It is part of the Christian Communication Service, founded by Gary McCullough, who has worked with Operation Rescue and was a spokesman for the Schindler family and a media adviser to another Schindler family spokesman, fellow Operation Rescue operative Randall Terry, during the Terri Schiavo crisis. A statement on the website describes its mission:

Since 1989, Gary McCullough has worked full-time to see that pro-life and pro-family organizations and individuals are afforded the opportunity for their messages to reach more people through mass media.

NewsMax didn't report comments told to a news organization; it rewrote a press release.

WorldNetDaily, meanwhile, ran an op-ed by Schenck on Graham on July 1, claiming it was an "Exclusive WorldNetDaily Commentary," without noting that it too originated as a press release.

Posted by Terry K. at 11:03 AM EDT
Friday, July 1, 2005
O'Connor Roundup
Topic: The ConWeb
How did the ConWeb initially cover Sandra Day O'Connor's retirement?

WorldNetDaily: Its initial story puts ConWeb balance into play; its look at "activists gearing up for a fierce confirmation battle" quoted four conservatives and one ACLU representative who focused on "individual liberties," not exactly a liberal position. Pounded out eight stories. The stories that focused on liberals' views tended to promote more alarmist statements (featuring "ominous vacancy" in a headline, another headline misleadingly claiming that Sen. Ted Kennedy "Threatens to Oppose Supreme Court Nominee" when that statement is qualified in the story's lead) than those that focused on conservatives' views.

Another story engages in some subtle bias by portraying conservatives as concerned about "sanctity of life, the family and the Ten Commandments" and "the rule of law and the Constitution." Writer Susan Jones then adds "Likewise, liberal groups want a nominee who will protect their interests" and lists comments regarding abortion, gay rights and the environment. A man-on-the-street piece, surprisingly, was not only not conservatively slanted but actually leaned liberal; five people expressing support for a liberal nominee were quoted, compared to three expressing support for a conservative nominee.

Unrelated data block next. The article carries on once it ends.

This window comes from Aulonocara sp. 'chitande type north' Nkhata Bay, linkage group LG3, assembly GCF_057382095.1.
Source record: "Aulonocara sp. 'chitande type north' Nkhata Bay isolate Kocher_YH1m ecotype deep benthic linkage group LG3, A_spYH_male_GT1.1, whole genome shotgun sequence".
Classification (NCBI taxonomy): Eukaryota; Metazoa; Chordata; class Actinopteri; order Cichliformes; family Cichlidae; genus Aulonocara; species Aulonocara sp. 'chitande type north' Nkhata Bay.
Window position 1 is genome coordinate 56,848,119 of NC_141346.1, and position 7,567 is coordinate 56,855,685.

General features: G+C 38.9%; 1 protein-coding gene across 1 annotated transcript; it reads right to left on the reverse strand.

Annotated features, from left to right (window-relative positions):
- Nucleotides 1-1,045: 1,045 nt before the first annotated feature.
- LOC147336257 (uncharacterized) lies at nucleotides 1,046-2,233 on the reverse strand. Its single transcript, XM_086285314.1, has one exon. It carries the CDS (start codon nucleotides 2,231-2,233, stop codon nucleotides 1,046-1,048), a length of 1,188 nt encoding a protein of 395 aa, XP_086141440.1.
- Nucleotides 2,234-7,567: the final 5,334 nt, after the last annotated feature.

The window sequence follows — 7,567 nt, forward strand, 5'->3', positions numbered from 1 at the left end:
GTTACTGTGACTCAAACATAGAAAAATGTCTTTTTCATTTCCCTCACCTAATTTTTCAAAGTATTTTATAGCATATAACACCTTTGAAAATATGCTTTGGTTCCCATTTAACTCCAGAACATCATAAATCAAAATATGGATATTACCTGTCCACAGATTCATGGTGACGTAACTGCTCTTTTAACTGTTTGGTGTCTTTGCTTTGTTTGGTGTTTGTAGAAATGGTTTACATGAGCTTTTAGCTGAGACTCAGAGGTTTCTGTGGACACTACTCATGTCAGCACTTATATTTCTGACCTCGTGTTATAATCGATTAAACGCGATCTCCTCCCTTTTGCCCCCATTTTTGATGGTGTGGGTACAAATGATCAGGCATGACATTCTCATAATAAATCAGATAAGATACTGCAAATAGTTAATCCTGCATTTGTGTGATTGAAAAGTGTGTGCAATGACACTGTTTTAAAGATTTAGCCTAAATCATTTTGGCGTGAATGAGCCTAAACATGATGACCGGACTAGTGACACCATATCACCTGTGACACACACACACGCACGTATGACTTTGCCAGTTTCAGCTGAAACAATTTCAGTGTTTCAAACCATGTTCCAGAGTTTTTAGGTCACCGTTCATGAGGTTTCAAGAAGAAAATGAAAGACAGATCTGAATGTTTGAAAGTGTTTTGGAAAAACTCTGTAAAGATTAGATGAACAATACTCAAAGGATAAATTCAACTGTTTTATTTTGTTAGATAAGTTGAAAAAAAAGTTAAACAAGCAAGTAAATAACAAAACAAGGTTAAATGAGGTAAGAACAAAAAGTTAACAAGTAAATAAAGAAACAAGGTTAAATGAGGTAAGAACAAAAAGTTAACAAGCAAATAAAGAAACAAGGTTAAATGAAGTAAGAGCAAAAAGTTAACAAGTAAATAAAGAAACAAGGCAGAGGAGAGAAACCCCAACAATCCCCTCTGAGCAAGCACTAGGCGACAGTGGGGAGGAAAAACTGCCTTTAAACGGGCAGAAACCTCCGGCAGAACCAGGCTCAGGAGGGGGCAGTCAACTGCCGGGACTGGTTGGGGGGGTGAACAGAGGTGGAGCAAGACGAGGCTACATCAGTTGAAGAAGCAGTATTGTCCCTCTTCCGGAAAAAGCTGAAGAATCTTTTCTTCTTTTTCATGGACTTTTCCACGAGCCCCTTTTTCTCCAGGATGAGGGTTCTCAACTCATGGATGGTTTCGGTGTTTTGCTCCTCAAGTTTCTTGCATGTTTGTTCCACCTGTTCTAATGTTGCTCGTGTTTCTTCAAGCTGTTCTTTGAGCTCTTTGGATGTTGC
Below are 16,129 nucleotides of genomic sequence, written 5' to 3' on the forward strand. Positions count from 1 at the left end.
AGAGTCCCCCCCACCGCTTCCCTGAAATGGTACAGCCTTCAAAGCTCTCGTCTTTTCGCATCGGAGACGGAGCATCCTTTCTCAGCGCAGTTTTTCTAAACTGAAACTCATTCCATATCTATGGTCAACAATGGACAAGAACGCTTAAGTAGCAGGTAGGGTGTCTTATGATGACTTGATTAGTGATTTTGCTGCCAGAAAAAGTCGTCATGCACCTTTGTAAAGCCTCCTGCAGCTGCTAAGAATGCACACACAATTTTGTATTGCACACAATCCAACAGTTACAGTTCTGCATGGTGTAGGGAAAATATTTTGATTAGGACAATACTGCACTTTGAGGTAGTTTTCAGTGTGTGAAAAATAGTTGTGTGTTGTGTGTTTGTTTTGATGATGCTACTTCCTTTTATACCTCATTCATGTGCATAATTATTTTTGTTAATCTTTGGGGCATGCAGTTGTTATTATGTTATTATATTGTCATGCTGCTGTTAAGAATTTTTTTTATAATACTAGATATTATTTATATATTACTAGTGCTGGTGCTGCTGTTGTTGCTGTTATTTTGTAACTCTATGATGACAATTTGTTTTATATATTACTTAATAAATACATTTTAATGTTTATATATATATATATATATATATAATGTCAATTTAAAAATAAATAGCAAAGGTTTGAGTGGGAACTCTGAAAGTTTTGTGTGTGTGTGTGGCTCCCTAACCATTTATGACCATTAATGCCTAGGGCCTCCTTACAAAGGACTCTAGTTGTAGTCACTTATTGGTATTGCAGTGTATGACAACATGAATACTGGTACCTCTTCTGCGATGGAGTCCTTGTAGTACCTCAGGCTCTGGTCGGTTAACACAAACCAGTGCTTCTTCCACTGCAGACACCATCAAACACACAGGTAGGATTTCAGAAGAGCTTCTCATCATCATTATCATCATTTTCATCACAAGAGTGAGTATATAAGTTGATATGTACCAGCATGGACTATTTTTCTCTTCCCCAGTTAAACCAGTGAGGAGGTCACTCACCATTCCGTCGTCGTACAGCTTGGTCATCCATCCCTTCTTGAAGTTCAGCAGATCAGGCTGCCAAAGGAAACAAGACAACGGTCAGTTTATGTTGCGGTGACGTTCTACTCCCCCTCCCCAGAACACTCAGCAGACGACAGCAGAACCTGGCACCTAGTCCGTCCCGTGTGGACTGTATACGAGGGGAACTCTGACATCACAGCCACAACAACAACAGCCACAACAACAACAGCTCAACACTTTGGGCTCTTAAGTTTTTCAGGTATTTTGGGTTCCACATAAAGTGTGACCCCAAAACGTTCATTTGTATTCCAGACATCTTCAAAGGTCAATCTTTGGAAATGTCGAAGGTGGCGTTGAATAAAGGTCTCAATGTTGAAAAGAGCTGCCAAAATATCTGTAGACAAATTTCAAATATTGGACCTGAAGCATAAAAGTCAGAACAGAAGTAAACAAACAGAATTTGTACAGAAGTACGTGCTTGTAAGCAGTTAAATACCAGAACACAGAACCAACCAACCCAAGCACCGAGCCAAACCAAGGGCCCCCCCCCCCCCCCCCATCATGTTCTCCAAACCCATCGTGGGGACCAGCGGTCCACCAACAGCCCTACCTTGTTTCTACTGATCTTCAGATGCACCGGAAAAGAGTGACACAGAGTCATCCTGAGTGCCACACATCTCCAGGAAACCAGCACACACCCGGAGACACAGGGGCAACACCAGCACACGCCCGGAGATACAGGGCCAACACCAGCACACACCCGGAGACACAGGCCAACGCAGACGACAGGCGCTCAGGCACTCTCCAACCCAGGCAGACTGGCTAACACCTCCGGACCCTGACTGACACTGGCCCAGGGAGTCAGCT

NewsMax: Almost all Associated Press wire copy, except for a press release from the Republican National Committee. And, of course, renewed sales plugs for the issue of its magazine on the Supreme Court (one topic: "Why a top constitutional scholar is arguing that Bush should “pack” the Supreme Court").

Posted by Terry K. at 11:06 PM EDT
NewsMax Stops the Theft?
Topic: Newsmax
At last check, NewsMax has removed the sticky-note-type box at the top of its front page.

Could this mean that NewsMax reads ConWebWatch? (Not that it follows any of our other advice.)

Posted by Terry K. at 3:57 PM EDT
Story Count
Topic: WorldNetDaily